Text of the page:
Thursday, May 30, 2024

Ayoob: "The Misunderstood Concept Of Disparity Of Force"

 An article from Massad Ayoob at Backwoods Home Magazine. He explains:

In the laws of deadly force there is something called Disparity of Force. It means that while one’s attacker may be ostensibly unarmed, his ability to kill or cripple an innocent victim with pounding fists, stomping feet, and strangling hands is so great that it becomes the equivalent of a per se lethal weapon, and warrants the innocent victim to respond with a weapon such as a firearm in lawful self-defense.

And unfortunately, according to Ayoob, it appears that many criminal defense attorney's do not understand the principle, as Ayoob delves into the low acquittal rates for women who used a firearm to defend themselves against an abusive husband or boyfriend. (Of course, since women are just as likely as men to have initiated the violence, perhaps many of the cases didn't actually present valid instances of self-defense; or perhaps they failed in establishing other elements of self-defense; or maybe Hollywood movies showing emaciated 90-lb. women effortlessly beating up muscular 200-lb. men has influenced the attitudes of jurors on whether a woman needs to resort to lethal force to protect herself).  

    Where this principle comes into play is the "proportionality" element of a self-defense claim. As one source relates: "The level of force used in self-defense should be proportionate to the threat faced. The individual should not use excessive force that goes beyond what is necessary to repel the threat." Another law firm explains:

For the principle of proportionality in a self-defense claim to be the person making the claim must have acted in a way that is deemed proportional to the threat let. A threat of non-deadly violence should not be met with a self-defense of deadly violence. For instance, it would not be acceptable to shoot or stab a potential attacker who clearly only intended to slap or push the person making the self-defense claim. That would not be viewed as a proportional reaction. However, shoving or slapping the aggressor away would be seen as proportional and a claim of self-defense could perhaps be used to avoid an assault charge.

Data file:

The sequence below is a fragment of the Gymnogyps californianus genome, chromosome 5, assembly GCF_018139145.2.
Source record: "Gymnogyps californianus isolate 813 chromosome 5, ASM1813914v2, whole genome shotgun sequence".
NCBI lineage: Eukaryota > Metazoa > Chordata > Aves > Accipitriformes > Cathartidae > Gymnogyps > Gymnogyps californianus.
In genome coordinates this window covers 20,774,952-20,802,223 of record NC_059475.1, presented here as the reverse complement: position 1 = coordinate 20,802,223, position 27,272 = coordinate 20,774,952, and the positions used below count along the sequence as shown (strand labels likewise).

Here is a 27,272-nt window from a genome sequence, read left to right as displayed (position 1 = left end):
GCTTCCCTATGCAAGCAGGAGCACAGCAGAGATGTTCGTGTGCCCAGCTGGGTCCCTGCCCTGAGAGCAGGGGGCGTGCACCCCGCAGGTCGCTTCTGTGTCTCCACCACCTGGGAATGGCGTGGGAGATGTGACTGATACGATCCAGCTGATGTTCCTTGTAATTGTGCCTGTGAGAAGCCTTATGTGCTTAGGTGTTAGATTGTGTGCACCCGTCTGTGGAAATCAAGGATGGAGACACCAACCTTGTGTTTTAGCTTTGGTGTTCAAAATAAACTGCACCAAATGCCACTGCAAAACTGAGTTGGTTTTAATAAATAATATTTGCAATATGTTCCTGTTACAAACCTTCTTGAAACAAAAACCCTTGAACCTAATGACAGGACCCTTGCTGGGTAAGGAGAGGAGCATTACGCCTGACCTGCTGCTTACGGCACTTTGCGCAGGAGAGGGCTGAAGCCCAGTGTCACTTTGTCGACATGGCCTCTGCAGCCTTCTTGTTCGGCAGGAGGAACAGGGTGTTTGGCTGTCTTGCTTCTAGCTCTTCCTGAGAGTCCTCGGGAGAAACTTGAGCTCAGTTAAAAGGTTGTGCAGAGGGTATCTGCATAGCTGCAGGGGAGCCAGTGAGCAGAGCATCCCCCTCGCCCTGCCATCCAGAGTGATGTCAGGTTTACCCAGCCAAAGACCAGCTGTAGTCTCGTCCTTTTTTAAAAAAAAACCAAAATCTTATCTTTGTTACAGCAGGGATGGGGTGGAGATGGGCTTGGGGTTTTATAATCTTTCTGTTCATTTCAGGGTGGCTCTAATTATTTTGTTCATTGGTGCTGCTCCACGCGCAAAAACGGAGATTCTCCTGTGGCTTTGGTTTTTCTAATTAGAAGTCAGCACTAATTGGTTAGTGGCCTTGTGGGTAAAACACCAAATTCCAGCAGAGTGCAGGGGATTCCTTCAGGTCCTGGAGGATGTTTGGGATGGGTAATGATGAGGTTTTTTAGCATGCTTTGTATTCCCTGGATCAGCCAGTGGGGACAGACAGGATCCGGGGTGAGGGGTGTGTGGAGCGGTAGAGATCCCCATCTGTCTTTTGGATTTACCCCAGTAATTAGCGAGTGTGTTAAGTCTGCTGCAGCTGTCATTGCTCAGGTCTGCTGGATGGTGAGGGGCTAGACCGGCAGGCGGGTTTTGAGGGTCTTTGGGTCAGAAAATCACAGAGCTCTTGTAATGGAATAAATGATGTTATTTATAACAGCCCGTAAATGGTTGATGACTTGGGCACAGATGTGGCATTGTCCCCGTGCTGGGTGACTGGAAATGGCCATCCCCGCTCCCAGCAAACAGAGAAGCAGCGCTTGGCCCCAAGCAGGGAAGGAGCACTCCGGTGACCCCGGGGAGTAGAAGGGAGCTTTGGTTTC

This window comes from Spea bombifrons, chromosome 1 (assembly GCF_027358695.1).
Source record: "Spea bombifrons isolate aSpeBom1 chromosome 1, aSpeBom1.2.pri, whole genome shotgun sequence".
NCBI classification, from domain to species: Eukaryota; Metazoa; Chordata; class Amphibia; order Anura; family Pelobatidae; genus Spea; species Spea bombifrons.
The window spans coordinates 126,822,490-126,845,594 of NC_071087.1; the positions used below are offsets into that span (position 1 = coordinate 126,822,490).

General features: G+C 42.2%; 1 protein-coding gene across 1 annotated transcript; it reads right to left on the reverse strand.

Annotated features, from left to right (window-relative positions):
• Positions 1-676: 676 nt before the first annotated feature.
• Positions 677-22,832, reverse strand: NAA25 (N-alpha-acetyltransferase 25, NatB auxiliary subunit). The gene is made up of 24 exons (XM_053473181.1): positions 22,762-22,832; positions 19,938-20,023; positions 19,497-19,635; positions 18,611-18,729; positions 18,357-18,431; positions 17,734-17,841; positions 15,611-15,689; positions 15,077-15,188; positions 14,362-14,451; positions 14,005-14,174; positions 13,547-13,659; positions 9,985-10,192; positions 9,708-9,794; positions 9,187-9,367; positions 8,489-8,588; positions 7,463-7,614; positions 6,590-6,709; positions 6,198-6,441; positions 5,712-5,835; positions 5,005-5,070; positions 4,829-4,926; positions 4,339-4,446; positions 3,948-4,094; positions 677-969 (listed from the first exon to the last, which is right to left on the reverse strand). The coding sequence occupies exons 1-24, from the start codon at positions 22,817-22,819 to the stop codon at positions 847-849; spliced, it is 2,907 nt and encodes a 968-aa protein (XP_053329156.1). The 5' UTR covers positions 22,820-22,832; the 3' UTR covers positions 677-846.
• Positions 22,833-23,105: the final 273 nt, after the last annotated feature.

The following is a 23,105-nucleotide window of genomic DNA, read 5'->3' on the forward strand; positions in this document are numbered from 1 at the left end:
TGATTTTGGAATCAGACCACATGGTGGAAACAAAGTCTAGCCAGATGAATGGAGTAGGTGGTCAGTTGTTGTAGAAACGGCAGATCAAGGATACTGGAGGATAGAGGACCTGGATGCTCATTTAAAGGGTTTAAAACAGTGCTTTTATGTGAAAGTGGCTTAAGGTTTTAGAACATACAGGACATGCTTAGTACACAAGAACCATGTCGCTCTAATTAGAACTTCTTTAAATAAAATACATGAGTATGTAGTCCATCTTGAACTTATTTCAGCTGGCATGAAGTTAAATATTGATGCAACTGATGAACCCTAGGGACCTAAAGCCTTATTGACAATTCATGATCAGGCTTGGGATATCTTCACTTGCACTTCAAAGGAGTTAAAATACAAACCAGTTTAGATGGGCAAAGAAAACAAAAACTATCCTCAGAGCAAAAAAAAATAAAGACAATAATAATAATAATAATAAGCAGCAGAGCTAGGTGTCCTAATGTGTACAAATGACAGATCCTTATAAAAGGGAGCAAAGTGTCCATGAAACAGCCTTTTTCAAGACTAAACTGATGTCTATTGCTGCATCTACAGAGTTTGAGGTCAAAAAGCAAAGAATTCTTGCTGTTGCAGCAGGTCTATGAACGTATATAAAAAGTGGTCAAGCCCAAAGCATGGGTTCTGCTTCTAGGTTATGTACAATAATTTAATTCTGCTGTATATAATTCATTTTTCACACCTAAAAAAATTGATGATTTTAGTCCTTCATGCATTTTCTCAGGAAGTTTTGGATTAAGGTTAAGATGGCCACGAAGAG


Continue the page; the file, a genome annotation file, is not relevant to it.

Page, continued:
An example that most should be familiar with is that of being punched in the nose would not (normally) allow you to respond by shooting the aggressor. But, as Steve Moses writing for CCW Safe warns:

When it comes to proportionality, concealed carriers in a fearful state of mind frequently end up in trouble with the law because of a combination of stress and inadequate training results in poor decision making. In addition, not possessing multiple defensive tools may encourage them to resort to the only tool available to them at the time, which often happens to be a firearm.

Which is why you often see recommendations from self-defense instructors to carry pepper spray in addition to a firearm.

    What Ayoob concentrates on in his article are circumstances where physical disparities in size between an attacker and victim may give rise to situations where even if the attacker is ostensibly "unarmed" it would be permissible for the victim to employ a firearm or otherwise use lethal force in self-defense. Ayoob is discussing the difference in size and strength between a woman and a (presumably) much larger and stronger man as an example, but it could show up in other situations, such as a younger, stronger person attacking a frail, elderly person; a number of people ganging up on a single person; a trained boxer or similar beating up someone that is untrained or unexperienced; or someone attempting to curb-stomp the victim. 

    Because self-defense laws can vary by jurisdiction, you should probably consult a lawyer or expert in your area if you want to know more. And, as always, I'm not your attorney and this post is not legal advice.


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